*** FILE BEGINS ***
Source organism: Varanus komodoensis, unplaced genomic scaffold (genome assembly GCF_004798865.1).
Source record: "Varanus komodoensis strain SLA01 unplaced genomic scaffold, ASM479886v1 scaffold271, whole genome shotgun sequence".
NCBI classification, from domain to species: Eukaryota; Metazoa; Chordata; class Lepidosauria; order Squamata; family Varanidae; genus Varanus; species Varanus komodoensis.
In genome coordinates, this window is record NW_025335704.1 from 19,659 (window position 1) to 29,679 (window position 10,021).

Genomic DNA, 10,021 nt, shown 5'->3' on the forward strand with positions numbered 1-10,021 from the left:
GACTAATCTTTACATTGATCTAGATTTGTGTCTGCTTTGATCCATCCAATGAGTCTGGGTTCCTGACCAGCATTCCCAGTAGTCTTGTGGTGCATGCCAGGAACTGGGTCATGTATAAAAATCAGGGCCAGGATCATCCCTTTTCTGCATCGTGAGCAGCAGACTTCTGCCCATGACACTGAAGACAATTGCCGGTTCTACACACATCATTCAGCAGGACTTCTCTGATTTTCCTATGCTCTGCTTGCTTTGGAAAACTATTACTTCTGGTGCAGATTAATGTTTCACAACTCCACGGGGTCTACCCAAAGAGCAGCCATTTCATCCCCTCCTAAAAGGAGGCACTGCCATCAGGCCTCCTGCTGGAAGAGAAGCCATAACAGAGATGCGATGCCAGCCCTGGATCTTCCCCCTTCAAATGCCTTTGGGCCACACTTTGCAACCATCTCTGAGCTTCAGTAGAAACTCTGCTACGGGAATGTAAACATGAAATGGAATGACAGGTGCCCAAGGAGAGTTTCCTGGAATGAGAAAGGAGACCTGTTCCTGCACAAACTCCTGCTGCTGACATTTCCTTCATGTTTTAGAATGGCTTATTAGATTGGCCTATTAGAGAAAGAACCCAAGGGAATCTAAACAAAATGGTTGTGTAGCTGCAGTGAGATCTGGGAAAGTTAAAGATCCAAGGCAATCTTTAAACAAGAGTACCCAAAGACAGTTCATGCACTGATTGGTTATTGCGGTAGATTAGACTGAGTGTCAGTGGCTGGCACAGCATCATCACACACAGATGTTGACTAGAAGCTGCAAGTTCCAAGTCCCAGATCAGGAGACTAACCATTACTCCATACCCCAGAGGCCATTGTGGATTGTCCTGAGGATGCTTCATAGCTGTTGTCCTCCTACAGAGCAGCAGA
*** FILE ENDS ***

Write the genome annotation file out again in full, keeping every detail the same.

Source organism: Varanus komodoensis, unplaced genomic scaffold (genome assembly GCF_004798865.1).
Source record: "Varanus komodoensis strain SLA01 unplaced genomic scaffold, ASM479886v1 scaffold271, whole genome shotgun sequence".
NCBI classification, from domain to species: Eukaryota; Metazoa; Chordata; class Lepidosauria; order Squamata; family Varanidae; genus Varanus; species Varanus komodoensis.
In genome coordinates, this window is record NW_025335704.1 from 19,659 (window position 1) to 29,679 (window position 10,021).

Genomic DNA, 10,021 nt, shown 5'->3' on the forward strand with positions numbered 1-10,021 from the left:
GACTAATCTTTACATTGATCTAGATTTGTGTCTGCTTTGATCCATCCAATGAGTCTGGGTTCCTGACCAGCATTCCCAGTAGTCTTGTGGTGCATGCCAGGAACTGGGTCATGTATAAAAATCAGGGCCAGGATCATCCCTTTTCTGCATCGTGAGCAGCAGACTTCTGCCCATGACACTGAAGACAATTGCCGGTTCTACACACATCATTCAGCAGGACTTCTCTGATTTTCCTATGCTCTGCTTGCTTTGGAAAACTATTACTTCTGGTGCAGATTAATGTTTCACAACTCCACGGGGTCTACCCAAAGAGCAGCCATTTCATCCCCTCCTAAAAGGAGGCACTGCCATCAGGCCTCCTGCTGGAAGAGAAGCCATAACAGAGATGCGATGCCAGCCCTGGATCTTCCCCCTTCAAATGCCTTTGGGCCACACTTTGCAACCATCTCTGAGCTTCAGTAGAAACTCTGCTACGGGAATGTAAACATGAAATGGAATGACAGGTGCCCAAGGAGAGTTTCCTGGAATGAGAAAGGAGACCTGTTCCTGCACAAACTCCTGCTGCTGACATTTCCTTCATGTTTTAGAATGGCTTATTAGATTGGCCTATTAGAGAAAGAACCCAAGGGAATCTAAACAAAATGGTTGTGTAGCTGCAGTGAGATCTGGGAAAGTTAAAGATCCAAGGCAATCTTTAAACAAGAGTACCCAAAGACAGTTCATGCACTGATTGGTTATTGCGGTAGATTAGACTGAGTGTCAGTGGCTGGCACAGCATCATCACACACAGATGTTGACTAGAAGCTGCAAGTTCCAAGTCCCAGATCAGGAGACTAACCATTACTCCATACCCCAGAGGCCATTGTGGATTGTCCTGAGGATGCTTCATAGCTGTTGTCCTCCTACAGAGCAGCAGA